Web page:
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en COPmSES OF THE WAR.

NerveColIapse and Weakness

The Beauty Immortal.

MEKTHYR TYDFIL.

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LLANGYNIDR.

BRECONSHIRE BAPTIST ASSOCIATION.

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TOPICS OF THE HOUR.

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TOPICS OF THE HOUR. The Peace Treaty itself provides no masrie power to change the face of Z, Europe, says Everyman. With Germany disarmed, and the- League of Nations in being, the road is clear for making a new world. It is the spirit of this new v.orl'i; nvi no amount of diplomatic document and autographs, that will make Europe tolerable for the next generation. Our victory rests, rot upon having forced a group of reluctant Germans to sign the Treaty, but in our determination to I create a European polity in which me nielliods of German diplomacy will be of no avail. In view of history there is nothing' sur- prising- in the alleged readiness of Ger- man officers to stand by the Kaiser, says ihe-Manrhrxier Guardian, for there have been very few kings in history so bad ts to retain no devoted servants, and those who have so failed are certainly not among the flamboyant monarchs of the Ka,iser'g type. Only a devot-ed remnant now claims that Charles 1. was a good king; his talent for double-dealing is generally admitted, but no monarch had ever servants more devoted. It was the same with his two sons. No ingratitude could quite alienate the old Cavalier families from Charles II. neither bigotry nor folly could rob James II. of a similar devotion. The worst prince and king of "he modern era in this country was George IV., but he could always recapture some measure of popularity when he liked, and he involved Sir Walter Scott in one of the few silly actions of his life. As even Chatham proved, and as courtiers of more recent times have confessed, there is something about the atmosphere of Courts which has a curious effect on the human character. It may be called enervating; it certainly does produce in those ex- posed to it a point of view quite its own. And the most democratic upbringing is not always proof against it. It may have been foolish to leave the German Fleet, as it was on the day it was scuttled, unguarded, but the Admiralty is not to blame, says the Nation, for the decision to intern the ships with their own crews on board, instead of in- sisting on surrender, with British crews on board. That was a political decision, taken against professional advice at Paris, under pressure from America and possibly plcn frwm France. Our idea. had always been to sink these ships, but the French, who wished to add them to their own Navy, a.re naturally very angry, and rather against us than against the Ger- man sailors. A good story is told of the late Mr. William Martin Murphy, the Dublin mag- nate, who will be chiefly remembered by his stand as a large employer of labour against the great Dublin strike in 1913. r1.uix^ lcOiis uLu uniiu lie was also possessed of a considerable amount of obstinacy, an instance of which was given in connection with the Dublin Exhibition of 1907, of which he was chairman. His critics said he was after a title. He de- med it, and declared that he wanted and would take neither title nor profit. King Edward opened the exhibition, and after the ceremony was handed a sword by an A.D.C., and turned to give the accolade to the chairman. This, of course, was a blunder of the Dublin Castle people. Mr. Murphy's attention was called to the fact that the King was waiting for him, and those around urged and en- treated him to go forward. Most men under such circumstances would have re- lented, but that was not Mr. Murphy's way. He had said that he would not be knighted, and all the king's horses and all the king's men, and even the King him- self, only a few feet away and looking obviously impatient at the hitch, could not move him. One occasionally hears of remarkable ooinoidences concerning birthdays, such as members of a family being born in the the same month of the year, or being born on the same day of the week, but recently, writes "Hebe" in the Gentlewoman, I met a lady who has four children, the eldest being fifteen years of age. She astounded me by saying that her four chil- dren, born at intervals of one or two years, were not only born in the same month, November, but all were born on the same date, the 11th. This must con- stitute a record. She did not tell me how they celebrated it last year, which it will be remembered was the date of the sign- ing of the Armistice. Officers complain of the long delay in the payment of their war gratuities, and the difficulty of discovering whether the War Office or their Army agents are re- sponsible for the delay. I am glad to hear, writes "Diarist" in the Westminster Gazette, that recently there has been an acceleration of payment; but I am told that the notice by which certain agents warn their clients of the receipt of the gratuity ia misleading. It is a formal paper giving the amount of the gratuity, less various incomprehensible deductions, all expressed in bankers' hieroglyphics. If the demobilised officer gaily draws cbequee for the full amount stated on this paper he may easily get an unpieaaani shook when he finds that his actual money in hand is low than that which it seems Co promise kim. Every officer should have bis pass-book made up before be draws wwqw on Iù8 gratuity. osrs fair ntv MMI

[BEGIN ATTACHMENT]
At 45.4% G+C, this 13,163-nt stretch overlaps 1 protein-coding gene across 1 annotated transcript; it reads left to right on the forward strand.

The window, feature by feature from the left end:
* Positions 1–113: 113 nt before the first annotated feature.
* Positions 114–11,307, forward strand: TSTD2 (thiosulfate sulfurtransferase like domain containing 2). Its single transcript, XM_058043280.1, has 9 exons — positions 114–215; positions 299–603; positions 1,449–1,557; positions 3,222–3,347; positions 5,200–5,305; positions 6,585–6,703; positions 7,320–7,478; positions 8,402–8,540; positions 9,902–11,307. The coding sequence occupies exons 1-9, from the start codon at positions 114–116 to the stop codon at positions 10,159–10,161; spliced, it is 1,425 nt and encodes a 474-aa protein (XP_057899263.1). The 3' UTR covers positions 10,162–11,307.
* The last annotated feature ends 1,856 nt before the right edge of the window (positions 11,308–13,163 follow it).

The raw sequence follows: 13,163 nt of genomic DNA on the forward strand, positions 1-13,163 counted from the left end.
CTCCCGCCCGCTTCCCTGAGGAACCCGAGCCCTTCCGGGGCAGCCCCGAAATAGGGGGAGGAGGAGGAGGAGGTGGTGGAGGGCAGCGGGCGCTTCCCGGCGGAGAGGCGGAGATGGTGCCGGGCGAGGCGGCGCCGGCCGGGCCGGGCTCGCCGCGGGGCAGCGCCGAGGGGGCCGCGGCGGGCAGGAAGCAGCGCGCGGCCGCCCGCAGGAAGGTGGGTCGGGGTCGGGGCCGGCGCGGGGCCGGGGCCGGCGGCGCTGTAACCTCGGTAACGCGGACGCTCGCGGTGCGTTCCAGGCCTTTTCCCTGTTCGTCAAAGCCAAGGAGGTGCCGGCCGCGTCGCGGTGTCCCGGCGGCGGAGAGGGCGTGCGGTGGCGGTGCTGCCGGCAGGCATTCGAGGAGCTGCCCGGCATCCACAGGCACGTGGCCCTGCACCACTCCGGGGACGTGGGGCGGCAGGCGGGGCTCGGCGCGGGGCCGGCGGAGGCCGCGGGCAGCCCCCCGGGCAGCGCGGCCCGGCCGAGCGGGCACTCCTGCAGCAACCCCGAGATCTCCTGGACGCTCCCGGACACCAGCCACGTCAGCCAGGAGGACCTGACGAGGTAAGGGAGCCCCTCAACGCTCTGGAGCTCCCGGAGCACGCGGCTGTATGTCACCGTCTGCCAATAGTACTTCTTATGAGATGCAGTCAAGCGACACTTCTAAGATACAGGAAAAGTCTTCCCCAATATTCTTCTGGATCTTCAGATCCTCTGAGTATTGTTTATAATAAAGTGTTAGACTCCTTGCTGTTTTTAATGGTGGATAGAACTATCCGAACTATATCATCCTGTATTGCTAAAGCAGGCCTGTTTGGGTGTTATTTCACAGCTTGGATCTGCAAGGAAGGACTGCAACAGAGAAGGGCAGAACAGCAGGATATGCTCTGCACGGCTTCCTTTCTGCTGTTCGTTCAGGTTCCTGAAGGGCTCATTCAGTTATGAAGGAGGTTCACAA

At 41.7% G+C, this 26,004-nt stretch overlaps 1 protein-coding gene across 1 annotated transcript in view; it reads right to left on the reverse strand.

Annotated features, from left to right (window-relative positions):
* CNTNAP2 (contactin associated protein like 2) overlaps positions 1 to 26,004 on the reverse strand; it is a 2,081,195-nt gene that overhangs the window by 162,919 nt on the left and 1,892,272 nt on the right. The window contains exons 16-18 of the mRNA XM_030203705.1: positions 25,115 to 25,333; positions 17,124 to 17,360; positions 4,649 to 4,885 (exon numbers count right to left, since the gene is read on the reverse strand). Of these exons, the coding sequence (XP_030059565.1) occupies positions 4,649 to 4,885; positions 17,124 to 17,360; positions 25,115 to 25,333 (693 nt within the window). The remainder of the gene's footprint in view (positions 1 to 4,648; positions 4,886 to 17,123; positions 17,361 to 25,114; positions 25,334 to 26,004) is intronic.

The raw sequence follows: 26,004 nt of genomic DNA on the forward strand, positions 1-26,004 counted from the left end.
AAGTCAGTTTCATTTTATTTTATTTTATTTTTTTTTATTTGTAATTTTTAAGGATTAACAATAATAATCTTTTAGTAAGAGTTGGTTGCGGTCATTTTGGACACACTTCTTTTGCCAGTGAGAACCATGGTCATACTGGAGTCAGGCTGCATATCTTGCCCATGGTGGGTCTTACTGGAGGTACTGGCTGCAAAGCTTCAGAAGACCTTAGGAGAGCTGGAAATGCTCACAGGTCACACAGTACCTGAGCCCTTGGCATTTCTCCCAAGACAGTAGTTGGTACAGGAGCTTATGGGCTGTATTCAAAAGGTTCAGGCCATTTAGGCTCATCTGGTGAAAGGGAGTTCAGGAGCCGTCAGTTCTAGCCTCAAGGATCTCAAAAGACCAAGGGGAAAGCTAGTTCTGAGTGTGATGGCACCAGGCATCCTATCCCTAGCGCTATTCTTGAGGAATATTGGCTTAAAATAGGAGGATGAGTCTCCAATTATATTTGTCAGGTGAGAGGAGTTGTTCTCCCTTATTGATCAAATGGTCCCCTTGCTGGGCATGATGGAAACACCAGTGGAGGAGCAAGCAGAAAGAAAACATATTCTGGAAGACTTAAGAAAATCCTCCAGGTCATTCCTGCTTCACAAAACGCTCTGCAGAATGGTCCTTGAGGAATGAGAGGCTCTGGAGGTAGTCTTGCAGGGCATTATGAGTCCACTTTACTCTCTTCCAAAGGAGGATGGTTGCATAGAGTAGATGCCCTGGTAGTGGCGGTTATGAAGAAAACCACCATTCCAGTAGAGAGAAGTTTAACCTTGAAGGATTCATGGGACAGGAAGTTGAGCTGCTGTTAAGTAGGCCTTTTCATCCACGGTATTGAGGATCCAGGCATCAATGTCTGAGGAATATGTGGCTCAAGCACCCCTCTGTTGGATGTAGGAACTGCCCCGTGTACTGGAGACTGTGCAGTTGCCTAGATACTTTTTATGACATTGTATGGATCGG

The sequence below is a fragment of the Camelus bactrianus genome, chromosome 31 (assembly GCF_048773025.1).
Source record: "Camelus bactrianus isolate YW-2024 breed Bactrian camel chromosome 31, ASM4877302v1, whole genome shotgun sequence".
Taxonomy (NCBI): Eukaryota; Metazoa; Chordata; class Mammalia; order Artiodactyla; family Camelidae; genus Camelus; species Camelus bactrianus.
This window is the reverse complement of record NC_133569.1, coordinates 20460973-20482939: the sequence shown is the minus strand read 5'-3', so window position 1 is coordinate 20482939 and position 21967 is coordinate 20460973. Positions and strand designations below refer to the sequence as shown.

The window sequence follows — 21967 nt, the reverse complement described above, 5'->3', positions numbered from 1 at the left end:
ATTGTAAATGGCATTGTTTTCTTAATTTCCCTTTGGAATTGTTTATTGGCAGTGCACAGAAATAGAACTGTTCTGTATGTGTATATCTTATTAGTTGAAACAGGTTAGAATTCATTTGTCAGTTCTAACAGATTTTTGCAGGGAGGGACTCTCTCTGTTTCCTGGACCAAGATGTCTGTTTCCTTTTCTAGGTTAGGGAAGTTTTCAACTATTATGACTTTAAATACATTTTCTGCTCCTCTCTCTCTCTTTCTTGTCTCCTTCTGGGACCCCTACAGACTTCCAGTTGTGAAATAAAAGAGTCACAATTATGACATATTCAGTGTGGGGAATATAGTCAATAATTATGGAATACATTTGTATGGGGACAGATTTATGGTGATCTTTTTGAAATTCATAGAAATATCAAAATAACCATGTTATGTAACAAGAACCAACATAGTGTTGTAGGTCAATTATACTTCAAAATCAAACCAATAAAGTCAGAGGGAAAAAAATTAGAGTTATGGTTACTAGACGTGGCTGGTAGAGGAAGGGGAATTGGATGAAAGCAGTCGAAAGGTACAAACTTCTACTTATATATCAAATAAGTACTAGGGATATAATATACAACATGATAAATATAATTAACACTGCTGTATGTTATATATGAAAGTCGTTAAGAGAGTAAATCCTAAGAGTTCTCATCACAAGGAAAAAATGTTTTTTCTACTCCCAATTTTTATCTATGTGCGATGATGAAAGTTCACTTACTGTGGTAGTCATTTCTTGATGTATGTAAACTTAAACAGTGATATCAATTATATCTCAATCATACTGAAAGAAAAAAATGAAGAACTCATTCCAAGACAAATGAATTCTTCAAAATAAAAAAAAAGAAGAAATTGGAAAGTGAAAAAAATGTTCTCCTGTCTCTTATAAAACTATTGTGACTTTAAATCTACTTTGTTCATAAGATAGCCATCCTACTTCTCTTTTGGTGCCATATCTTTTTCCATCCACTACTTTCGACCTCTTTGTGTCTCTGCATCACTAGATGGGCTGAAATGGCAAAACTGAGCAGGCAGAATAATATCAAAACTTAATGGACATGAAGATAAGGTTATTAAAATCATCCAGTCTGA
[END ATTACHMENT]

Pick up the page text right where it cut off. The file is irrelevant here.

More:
TASKS OF ViCTORY. -

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LLANAFANFAWR.

RHEUMATISM KIDNEY TROUBLE

BOWLS.

(PEACE SIGNED.